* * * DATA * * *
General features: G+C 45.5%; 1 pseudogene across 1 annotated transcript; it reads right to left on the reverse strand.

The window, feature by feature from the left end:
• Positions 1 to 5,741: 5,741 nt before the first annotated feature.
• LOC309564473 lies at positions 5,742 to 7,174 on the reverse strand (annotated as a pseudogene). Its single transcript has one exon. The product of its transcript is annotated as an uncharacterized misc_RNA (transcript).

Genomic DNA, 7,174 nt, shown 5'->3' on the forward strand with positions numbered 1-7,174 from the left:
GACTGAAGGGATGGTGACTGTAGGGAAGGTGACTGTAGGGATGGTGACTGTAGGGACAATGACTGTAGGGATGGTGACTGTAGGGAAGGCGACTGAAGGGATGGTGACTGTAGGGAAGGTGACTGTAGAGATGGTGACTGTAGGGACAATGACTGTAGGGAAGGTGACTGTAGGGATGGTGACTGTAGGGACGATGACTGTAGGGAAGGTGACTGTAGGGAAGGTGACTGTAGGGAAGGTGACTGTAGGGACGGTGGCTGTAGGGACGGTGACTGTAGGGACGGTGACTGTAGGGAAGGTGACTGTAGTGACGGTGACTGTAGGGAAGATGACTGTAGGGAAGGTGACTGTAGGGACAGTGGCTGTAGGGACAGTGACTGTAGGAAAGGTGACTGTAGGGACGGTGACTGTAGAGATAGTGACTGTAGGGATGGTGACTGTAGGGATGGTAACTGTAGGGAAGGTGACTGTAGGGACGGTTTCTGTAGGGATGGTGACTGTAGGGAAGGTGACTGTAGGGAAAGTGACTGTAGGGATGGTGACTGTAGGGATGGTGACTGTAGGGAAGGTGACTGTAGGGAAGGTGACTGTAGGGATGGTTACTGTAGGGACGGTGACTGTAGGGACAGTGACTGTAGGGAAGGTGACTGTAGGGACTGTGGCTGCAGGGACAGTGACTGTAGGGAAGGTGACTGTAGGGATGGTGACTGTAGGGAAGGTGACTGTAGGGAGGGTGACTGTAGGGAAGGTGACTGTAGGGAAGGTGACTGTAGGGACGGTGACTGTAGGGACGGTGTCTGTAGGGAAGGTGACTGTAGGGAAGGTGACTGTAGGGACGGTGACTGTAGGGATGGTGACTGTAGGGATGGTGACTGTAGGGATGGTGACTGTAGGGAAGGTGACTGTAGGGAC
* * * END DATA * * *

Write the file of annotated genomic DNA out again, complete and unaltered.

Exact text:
General features: G+C 45.5%; 1 pseudogene across 1 annotated transcript; it reads right to left on the reverse strand.

The window, feature by feature from the left end:
• Positions 1 to 5,741: 5,741 nt before the first annotated feature.
• LOC309564473 lies at positions 5,742 to 7,174 on the reverse strand (annotated as a pseudogene). Its single transcript has one exon. The product of its transcript is annotated as an uncharacterized misc_RNA (transcript).

Genomic DNA, 7,174 nt, shown 5'->3' on the forward strand with positions numbered 1-7,174 from the left:
GACTGAAGGGATGGTGACTGTAGGGAAGGTGACTGTAGGGATGGTGACTGTAGGGACAATGACTGTAGGGATGGTGACTGTAGGGAAGGCGACTGAAGGGATGGTGACTGTAGGGAAGGTGACTGTAGAGATGGTGACTGTAGGGACAATGACTGTAGGGAAGGTGACTGTAGGGATGGTGACTGTAGGGACGATGACTGTAGGGAAGGTGACTGTAGGGAAGGTGACTGTAGGGAAGGTGACTGTAGGGACGGTGGCTGTAGGGACGGTGACTGTAGGGACGGTGACTGTAGGGAAGGTGACTGTAGTGACGGTGACTGTAGGGAAGATGACTGTAGGGAAGGTGACTGTAGGGACAGTGGCTGTAGGGACAGTGACTGTAGGAAAGGTGACTGTAGGGACGGTGACTGTAGAGATAGTGACTGTAGGGATGGTGACTGTAGGGATGGTAACTGTAGGGAAGGTGACTGTAGGGACGGTTTCTGTAGGGATGGTGACTGTAGGGAAGGTGACTGTAGGGAAAGTGACTGTAGGGATGGTGACTGTAGGGATGGTGACTGTAGGGAAGGTGACTGTAGGGAAGGTGACTGTAGGGATGGTTACTGTAGGGACGGTGACTGTAGGGACAGTGACTGTAGGGAAGGTGACTGTAGGGACTGTGGCTGCAGGGACAGTGACTGTAGGGAAGGTGACTGTAGGGATGGTGACTGTAGGGAAGGTGACTGTAGGGAGGGTGACTGTAGGGAAGGTGACTGTAGGGAAGGTGACTGTAGGGACGGTGACTGTAGGGACGGTGTCTGTAGGGAAGGTGACTGTAGGGAAGGTGACTGTAGGGACGGTGACTGTAGGGATGGTGACTGTAGGGATGGTGACTGTAGGGATGGTGACTGTAGGGAAGGTGACTGTAGGGAC